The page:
This coursework is an investigation into house price patterns in Beverley. I will investigate how the house prices and environmental quality change from the centre of Beverley to the outskirts. Also I will examine how dirt pollution can affect housing prices.
During this investigation I will be testing the following hypotheses;
* Environmental quality will improve from the centre of Beverley to the outskirts
I expect this to happen because Beverley was built along an extensive period of time, which means that the centre, the oldest part of the town, will have many houses that have been left to decay. Whereas on the outskirts of town there are many new estates, in which the houses are well built, new and properly looked after. Also, the quality of the environment on the outskirts of town will be of higher quality than the centre. This is because in Beverley’s centre, the houses are tightly packed together along cramped streets, so there will be limited greenery. High rates of pollution and litter will be also found in the centre as it is more populated than the outskirts. The rates of traffic in the centre will also be higher and more concentrated than the outskirts as many people work, live and shop in the middle of town. As a result of the high congestion, noise and air pollution will be greater in the centre of Beverley compared to the outskirts.
* House prices will increase from the centre to the outskirts
I expect this to happen because today many people prefer the space and cleaner environment on the edge of the city or town and often commute to work or work in new out of town (greenfield) sites. This will increase the demand for houses on the outskirts on town, so as a result prices will too be pushed up. Also, I predict that this will happen because many new housing estates have been built to try and accommodate for the increasing demand. These brand new houses will all be fully equipped with modern facilities such as fitted kitchens, internet connections and large gardens and driveways. Due to this, the prices will be higher than those of the centre where houses might not necessarily have these contemporary essentials.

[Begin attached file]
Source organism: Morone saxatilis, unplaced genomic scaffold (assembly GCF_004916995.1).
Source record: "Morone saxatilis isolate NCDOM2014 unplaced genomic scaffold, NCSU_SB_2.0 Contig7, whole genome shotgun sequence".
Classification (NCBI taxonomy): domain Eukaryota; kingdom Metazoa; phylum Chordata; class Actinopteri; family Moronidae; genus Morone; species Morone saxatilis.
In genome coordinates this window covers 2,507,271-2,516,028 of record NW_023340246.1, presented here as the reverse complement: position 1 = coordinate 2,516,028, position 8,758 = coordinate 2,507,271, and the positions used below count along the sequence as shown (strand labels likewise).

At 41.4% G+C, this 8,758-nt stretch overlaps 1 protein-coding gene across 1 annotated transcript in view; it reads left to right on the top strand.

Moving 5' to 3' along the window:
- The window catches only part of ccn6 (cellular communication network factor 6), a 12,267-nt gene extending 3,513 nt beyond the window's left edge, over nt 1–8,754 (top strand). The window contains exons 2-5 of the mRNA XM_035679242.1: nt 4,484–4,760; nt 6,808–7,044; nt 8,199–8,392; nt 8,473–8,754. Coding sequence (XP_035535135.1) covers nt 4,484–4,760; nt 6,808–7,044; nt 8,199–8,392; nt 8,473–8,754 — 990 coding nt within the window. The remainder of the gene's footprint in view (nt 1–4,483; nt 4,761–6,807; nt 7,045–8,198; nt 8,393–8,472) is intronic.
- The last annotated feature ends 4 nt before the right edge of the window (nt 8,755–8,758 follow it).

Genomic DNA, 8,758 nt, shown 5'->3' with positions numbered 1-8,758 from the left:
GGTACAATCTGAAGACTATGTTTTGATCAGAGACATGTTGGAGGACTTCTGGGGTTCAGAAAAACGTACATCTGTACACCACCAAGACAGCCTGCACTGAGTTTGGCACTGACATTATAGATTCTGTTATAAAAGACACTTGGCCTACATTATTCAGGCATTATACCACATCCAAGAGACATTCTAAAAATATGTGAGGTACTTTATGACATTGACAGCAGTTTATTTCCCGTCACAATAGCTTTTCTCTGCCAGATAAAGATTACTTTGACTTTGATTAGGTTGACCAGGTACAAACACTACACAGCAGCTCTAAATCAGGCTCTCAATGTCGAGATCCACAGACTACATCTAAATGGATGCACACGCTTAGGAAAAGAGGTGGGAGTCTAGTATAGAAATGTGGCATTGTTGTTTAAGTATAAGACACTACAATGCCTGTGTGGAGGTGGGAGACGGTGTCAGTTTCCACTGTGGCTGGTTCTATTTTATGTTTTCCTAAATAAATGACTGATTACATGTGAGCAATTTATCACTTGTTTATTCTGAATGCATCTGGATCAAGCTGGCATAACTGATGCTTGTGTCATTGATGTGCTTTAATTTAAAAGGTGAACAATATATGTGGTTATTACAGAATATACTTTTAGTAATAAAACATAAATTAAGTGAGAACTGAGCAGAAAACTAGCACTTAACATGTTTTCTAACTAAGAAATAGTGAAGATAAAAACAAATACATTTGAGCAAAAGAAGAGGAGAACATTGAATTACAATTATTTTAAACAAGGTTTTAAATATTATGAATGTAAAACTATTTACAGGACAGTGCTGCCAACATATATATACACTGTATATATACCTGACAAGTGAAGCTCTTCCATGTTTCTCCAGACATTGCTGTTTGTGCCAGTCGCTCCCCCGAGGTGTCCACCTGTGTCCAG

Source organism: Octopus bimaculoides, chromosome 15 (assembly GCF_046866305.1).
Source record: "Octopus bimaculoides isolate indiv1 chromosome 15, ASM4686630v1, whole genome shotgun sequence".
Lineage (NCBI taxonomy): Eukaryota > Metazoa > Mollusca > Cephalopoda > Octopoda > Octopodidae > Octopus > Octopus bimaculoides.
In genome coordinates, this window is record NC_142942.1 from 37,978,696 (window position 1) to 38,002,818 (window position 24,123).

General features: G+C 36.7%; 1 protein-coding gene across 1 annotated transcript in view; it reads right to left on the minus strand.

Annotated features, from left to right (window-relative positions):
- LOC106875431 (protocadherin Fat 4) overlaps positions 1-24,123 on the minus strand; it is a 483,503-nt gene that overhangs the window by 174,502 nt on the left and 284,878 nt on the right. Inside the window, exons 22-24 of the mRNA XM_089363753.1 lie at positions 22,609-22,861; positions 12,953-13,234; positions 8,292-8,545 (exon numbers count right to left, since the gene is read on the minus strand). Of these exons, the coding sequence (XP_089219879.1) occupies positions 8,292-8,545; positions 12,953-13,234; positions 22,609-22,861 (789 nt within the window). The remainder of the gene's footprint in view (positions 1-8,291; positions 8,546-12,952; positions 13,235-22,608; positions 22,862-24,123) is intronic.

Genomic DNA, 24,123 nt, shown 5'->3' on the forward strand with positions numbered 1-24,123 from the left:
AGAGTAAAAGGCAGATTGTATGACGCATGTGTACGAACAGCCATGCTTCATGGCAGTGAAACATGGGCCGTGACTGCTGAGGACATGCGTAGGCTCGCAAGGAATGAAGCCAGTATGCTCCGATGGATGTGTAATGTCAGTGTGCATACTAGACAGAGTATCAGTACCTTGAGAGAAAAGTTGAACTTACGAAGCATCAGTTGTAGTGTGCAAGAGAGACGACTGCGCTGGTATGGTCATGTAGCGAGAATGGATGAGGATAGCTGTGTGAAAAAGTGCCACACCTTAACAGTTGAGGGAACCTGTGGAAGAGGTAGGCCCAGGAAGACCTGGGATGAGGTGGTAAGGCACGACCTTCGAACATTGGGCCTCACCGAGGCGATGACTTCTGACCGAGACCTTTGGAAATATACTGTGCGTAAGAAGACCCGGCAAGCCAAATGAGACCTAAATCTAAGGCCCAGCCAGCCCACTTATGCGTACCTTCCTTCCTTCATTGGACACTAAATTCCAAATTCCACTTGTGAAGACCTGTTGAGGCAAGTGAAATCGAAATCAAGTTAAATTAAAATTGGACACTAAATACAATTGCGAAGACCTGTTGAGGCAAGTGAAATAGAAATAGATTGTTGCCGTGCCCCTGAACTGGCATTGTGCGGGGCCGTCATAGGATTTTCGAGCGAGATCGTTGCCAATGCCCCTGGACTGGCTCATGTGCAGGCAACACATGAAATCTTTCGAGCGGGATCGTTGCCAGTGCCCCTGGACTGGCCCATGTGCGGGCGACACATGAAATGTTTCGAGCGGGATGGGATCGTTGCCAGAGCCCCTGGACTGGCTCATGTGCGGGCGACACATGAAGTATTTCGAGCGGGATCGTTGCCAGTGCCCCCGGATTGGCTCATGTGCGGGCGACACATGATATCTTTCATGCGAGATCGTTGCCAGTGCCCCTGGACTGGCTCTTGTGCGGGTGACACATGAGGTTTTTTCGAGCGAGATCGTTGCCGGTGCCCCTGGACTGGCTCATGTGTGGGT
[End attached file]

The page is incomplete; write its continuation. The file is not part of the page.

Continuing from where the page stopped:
* Dirt pollution is linked to housing prices
The amount of dirt pollution taken from a location indicates the cleanliness of that particular area and therefore the environmental quality of the street. A sample which contains little dirt, litter, animal hair or any other further pollution would suggest a cleanly and unpolluted housing environment. If samples contained lots of stone or cement then poor pavement conditions could be predicted. Whereas any vegetation caught on the test, such as leaves, would advocate a greener environment, possibly making the area more costly to live in.
When buying and selling a property, environmental quality is a highly important factor that must taken into consideration. For instance, a house’s selling price should reflect the area’s environment. As predicted in my first hypothesis, environmental quality should improve from the centre to the outskirts of Beverley. So, I therefore believe that the closer a property is to the centre of town, the more polluted its dirt sample will be.